Three Things that Will Turn People Away from Your Children’s Ministry

Sarah Bowler's picture

A church with a good children’s ministry stands head and shoulders above other churches. Many parents choose a church based on quality of children’s programs. Many questions are essential: Does my child feel comfortable here? Is he being taught biblical principles? Is my daughter safe? Do the workers visibly demonstrate their love and care for the children?

 
 But there are three things that will dramatically impact a children’s ministry if they are absent.
 
 Poor Communication. Good communication is not always an easy task, but the simple truth is that the better the communication the more likely a program is to be successful. Whether it be with parents or with volunteer workers it is an essential.  A weekly e-mail or handout about what the children learned in class each week can do wonders. Another consideration is a small packet of information for new parents. For instance, it might include a page with nursery policies (ex. no males change diapers or don’t put children in the nursery unless they have been fever free for at least 24–48 hours).
 
 Limited Volunteer Training. Many people who work with children are extremely gifted and so it can be easy to forget that training is often a necessity. For example, is there a plan for a fire escape and do your volunteers know what to do in emergency situations? Have any of them been trained in CPR? Or, on a spiritual note, have they had training in how to share the gospel with a child? I recommend evangelism training at least once a year. If a church is not able to do a live training, the evangelism ministry EvanTell has free, online training for children’s workers.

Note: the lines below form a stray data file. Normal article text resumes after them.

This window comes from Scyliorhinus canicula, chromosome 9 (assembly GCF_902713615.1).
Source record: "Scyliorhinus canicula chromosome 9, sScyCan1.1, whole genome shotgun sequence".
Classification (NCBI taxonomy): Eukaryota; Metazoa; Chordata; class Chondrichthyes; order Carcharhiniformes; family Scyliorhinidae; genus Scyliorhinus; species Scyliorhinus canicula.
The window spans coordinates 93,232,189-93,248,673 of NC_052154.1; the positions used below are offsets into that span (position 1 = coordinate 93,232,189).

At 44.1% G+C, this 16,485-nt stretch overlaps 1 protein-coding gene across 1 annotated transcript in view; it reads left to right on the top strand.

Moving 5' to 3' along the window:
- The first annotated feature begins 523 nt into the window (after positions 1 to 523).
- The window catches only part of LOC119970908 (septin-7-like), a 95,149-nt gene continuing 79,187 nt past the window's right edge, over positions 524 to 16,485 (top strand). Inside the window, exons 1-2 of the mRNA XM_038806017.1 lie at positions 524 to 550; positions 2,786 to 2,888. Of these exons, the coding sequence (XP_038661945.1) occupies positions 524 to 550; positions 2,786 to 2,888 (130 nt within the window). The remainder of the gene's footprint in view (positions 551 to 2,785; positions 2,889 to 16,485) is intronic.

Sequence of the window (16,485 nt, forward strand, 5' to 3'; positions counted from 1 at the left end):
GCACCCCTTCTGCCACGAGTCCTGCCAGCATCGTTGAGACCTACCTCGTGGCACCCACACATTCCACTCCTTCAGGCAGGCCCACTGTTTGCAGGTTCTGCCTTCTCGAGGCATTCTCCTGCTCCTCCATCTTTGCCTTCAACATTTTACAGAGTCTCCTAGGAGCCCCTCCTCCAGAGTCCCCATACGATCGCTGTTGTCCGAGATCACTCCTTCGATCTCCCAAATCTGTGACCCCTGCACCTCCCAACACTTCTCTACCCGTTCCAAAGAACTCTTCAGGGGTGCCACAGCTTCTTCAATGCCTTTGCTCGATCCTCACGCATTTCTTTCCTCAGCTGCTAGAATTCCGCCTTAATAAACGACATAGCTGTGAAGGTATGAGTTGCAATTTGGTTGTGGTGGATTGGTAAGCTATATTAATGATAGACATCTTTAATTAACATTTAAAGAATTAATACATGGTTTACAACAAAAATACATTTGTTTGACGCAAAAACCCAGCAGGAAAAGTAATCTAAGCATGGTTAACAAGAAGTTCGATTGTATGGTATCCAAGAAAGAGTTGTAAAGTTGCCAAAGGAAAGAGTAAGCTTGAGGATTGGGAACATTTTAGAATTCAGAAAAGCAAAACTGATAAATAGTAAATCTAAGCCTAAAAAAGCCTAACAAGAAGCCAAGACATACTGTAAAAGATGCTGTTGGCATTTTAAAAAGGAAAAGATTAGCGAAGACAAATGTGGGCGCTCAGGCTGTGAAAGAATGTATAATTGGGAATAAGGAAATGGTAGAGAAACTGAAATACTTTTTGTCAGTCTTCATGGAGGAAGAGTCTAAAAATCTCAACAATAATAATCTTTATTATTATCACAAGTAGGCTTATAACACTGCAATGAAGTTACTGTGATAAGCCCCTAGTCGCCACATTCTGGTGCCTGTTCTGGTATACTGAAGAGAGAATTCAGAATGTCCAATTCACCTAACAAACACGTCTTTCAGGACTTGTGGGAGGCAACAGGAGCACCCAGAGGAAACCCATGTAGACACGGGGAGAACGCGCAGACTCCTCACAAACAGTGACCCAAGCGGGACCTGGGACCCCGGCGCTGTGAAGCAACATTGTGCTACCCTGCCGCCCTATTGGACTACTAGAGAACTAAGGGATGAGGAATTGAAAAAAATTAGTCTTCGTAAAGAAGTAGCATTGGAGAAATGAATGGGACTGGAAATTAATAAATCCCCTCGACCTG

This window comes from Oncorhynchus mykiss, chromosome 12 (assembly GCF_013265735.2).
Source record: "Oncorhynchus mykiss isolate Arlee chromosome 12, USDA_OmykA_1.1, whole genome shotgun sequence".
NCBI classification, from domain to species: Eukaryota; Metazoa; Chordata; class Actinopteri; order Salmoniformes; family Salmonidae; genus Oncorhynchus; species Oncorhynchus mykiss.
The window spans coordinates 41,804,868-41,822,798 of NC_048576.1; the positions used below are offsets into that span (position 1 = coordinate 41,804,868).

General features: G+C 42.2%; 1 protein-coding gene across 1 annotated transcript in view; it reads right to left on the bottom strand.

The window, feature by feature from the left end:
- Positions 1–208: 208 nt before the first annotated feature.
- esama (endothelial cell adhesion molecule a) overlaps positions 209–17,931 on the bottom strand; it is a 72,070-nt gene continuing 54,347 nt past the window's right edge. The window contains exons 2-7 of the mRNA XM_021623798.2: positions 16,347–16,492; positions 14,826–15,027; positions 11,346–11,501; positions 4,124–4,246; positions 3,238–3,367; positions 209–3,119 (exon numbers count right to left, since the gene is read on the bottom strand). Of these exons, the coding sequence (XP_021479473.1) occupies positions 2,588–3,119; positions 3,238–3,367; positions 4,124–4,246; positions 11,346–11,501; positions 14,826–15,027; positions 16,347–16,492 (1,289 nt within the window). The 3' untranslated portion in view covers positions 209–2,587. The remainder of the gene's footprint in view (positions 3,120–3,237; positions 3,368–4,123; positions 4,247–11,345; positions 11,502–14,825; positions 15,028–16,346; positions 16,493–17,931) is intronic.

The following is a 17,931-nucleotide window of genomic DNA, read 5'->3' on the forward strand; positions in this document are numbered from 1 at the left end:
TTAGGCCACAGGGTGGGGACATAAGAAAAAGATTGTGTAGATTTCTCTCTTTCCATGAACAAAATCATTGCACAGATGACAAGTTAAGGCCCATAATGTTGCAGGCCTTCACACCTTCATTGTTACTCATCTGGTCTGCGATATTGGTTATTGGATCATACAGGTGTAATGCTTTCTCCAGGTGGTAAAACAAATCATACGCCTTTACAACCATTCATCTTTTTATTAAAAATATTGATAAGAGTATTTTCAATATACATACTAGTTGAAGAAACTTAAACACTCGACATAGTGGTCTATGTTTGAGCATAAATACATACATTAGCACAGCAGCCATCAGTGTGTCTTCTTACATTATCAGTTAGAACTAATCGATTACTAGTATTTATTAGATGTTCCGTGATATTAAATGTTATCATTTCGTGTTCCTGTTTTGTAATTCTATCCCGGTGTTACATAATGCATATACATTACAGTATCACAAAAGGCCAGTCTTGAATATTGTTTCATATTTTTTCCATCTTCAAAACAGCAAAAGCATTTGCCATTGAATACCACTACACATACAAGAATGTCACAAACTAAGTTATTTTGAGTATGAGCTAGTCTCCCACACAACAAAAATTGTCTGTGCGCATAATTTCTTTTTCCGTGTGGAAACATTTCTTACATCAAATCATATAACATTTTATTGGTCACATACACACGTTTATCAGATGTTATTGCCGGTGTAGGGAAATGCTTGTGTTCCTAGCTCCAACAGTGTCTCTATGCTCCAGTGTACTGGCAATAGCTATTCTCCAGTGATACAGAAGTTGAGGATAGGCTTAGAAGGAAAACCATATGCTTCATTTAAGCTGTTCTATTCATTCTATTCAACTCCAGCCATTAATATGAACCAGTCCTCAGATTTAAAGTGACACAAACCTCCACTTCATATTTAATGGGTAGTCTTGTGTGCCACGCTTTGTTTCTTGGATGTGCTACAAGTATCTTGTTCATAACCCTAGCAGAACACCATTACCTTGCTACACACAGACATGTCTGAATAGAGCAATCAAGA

Lack of Love & Respect for the Children. When some parents brought their children to Jesus, his disciples rebuked them and tried to send them away but Jesus replied, “Let the little children come to me and do not try to stop them, for the kingdom of God belongs to such as these” (Luke 18:16). While we may not actively turn children away in our churches, our words and actions can speak volumes. Do we always put our best workers with the adults and the kids? How much effort is put into the children’s program? Do we pray for our children on a regular basis? Do we love them like Jesus did?
 
 What other things have you noticed that drive families away from a children’s program? Have you ever left a church because of a poor children’s program? What suggestions would you give to children’s leaders?

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